Gender Roles In A Midsummer Night's Dream

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The poet, William Shakespeare (1564-1616), wrote A Midsummer Night’s Dream before the year 1600, and published it in 1600 in Quarto edition. However, it is suggested, that this play was ‘first put on in court in 1595’ (Salgado, 1975: p. 116). Because of the wedding theme in the play, it is possible that this comedy was written intentionally for a specific wedding, although, scholars still debate which wedding it was written for. (Goodall, 2015). During Elizabethan era, plays were performed usually in an open-air auditorium that was roofless. The plays were performed on the simple platform that had a wall on the back which was used for players as an offstage area where they changed. Additionally, this area consisted of exterior doors and…show more content…
15). Reasoning from this statement, it is very possible, that to be able to create the believable gender image, actors had to wear some type of makeup ( in more recent performance, ‘the thick, white face-paint was applied on grown men as a clear sign of femininity’)( Carson, Cooper,2008: p. 69). Furthermore, as Cooper remarks in Cosmetics in Shakespearean and Renaissance drama, in Shakespearean times, the use of make-up was a sign of power and authority, and this is because of the reason that the Queen Elizabeth was applying the face paint on herself (2006: p. 34). Additionally, the puritan minister Thomas Tuke, in his A Discourse of Painting and Tincturing, by openly engaging against the painting camouflage controversy , provided also an evidence, that pearl was used in Elizabethan era as a make-up ingredient to add the shimmering effect, and to increase actors visibility in the theatre. ( Tuke,…show more content…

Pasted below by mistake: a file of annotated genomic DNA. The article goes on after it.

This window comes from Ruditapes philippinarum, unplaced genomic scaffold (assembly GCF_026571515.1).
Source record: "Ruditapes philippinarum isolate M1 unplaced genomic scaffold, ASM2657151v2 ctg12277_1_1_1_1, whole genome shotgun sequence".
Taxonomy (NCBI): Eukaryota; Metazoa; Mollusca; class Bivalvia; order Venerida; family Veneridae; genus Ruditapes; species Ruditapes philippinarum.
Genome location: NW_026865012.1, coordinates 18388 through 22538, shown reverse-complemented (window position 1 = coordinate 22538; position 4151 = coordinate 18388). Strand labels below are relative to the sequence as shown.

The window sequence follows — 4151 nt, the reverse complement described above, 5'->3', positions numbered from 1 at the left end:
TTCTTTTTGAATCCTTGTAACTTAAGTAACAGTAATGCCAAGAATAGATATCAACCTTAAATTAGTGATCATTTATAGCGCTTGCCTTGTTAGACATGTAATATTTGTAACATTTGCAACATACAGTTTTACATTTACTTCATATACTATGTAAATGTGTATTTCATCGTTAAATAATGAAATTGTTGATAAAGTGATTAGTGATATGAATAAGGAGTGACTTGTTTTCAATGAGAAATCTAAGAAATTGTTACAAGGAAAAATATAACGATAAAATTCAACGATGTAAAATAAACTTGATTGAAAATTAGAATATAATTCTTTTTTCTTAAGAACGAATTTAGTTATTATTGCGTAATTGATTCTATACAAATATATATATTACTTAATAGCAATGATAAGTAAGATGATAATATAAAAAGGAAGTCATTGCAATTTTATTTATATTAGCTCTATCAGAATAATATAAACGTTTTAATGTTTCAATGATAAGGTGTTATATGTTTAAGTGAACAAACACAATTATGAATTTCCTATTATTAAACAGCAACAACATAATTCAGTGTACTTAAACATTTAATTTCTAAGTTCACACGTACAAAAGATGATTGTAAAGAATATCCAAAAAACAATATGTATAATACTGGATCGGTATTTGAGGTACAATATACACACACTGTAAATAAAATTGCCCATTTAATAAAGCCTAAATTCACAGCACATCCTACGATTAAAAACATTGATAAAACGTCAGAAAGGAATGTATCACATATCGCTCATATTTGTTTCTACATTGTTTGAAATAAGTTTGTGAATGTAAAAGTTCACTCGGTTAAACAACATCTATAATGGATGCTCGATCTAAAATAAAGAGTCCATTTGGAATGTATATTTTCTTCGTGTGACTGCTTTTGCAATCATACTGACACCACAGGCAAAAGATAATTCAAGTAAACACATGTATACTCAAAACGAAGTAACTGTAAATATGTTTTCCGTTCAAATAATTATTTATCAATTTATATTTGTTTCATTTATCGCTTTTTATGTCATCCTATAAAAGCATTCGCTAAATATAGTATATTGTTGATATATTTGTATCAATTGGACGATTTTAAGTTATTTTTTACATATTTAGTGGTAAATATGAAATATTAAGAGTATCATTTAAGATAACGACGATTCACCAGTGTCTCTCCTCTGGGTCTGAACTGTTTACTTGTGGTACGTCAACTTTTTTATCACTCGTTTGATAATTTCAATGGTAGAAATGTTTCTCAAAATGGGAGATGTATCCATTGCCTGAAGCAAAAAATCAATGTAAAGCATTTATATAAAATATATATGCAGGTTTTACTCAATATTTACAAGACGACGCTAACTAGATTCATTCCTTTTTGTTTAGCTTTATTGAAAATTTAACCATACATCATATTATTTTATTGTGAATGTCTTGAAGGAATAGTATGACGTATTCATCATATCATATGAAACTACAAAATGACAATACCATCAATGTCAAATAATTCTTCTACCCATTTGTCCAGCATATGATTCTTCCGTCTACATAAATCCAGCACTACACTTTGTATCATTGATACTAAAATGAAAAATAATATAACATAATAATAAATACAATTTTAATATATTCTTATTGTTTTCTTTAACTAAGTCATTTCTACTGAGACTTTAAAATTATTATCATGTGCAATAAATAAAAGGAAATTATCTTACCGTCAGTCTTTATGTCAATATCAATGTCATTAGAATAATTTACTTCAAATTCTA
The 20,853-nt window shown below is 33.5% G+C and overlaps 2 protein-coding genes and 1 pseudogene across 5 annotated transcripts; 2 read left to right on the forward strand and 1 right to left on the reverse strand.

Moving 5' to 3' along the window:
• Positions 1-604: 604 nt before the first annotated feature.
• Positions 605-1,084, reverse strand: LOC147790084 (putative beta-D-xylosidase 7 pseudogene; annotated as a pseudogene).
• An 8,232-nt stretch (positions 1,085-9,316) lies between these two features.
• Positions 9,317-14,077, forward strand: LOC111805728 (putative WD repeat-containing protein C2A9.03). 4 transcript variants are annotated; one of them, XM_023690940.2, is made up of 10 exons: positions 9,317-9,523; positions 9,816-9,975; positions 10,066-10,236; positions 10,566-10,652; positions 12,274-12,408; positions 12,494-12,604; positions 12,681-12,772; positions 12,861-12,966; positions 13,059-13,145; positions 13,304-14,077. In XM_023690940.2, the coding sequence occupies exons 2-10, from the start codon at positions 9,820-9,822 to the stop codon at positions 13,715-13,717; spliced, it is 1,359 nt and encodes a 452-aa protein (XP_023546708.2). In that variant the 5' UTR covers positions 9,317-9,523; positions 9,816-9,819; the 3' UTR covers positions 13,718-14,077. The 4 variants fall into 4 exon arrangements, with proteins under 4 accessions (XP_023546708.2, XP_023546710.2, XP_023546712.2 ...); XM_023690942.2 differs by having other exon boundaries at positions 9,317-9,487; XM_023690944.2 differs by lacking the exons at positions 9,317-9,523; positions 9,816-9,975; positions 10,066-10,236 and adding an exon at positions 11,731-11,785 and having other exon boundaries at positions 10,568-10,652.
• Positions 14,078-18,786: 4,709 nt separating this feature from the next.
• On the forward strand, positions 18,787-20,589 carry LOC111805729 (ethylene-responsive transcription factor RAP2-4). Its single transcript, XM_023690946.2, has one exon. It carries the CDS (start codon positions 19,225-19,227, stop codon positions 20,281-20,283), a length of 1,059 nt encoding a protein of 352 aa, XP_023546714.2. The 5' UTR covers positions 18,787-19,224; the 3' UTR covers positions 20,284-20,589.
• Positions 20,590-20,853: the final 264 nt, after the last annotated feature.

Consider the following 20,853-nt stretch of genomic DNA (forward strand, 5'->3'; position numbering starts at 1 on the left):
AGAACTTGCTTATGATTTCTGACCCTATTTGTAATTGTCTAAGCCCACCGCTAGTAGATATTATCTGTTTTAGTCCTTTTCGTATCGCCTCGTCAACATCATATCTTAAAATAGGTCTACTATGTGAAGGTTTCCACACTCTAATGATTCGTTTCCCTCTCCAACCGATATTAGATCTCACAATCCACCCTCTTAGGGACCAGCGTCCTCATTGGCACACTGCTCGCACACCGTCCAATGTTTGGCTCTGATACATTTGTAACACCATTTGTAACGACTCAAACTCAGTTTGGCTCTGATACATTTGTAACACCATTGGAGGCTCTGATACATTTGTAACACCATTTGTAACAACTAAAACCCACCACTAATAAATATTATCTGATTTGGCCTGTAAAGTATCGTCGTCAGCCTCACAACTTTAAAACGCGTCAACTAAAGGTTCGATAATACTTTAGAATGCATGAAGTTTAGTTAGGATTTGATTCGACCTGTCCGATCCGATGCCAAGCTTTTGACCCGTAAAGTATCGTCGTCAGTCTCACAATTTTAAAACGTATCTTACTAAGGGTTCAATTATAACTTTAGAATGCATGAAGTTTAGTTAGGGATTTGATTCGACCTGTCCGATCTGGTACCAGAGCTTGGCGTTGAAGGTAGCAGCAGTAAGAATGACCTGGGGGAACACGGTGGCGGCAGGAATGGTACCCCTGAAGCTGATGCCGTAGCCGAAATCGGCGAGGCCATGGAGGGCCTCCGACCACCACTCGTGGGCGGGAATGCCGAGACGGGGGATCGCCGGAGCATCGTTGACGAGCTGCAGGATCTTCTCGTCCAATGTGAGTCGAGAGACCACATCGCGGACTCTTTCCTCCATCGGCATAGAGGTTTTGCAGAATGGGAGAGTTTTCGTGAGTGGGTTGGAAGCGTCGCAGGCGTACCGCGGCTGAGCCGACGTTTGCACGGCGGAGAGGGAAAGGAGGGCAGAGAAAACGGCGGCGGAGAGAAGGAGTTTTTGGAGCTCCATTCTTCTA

With all these variations performed, it became inevitable that Shakespeare’s original plays were not staged for a number of decades. This situation however, was changed by Madame Lucia Elizabeth Vestris(1797–1856). Madame Vestris was not only an actress and opera singer, but also she worked as a theatre’s manager. From the year 1816, Vestris together with James Robinson Planche, tried to restore A Midsummer Night’s Dream, and successfully staged it in the Covent Garden Theatre in 1840(2011: p. 89). While Planche is praised for organising great costumes, restoring Shakespeare’s lines and creating great scenes with flying fairies, Vestris herself performed magnificently as ‘Oberon, King of Fairies: Madame Vestris, renowned for her beautiful legs and for displaying them in breeches roles, was responsible for that innovation’ (Murphy, 2013: p. 148). Vestris also used Mendelssohn’s ‘overture, wedding march, and other music’(1975: p. 118). Unlike in the past adaptations, this great Shakespeare’s revival employed musical effects not to suppress or replace original poet’s lines, but to emphasise them, and at the same time to create a powerful and dramatic settings. J.R. Planche in Recollections and Reflections wrote that this performance was ‘most successful, and verified Bartley’s prediction’(Planche, 1872: p.

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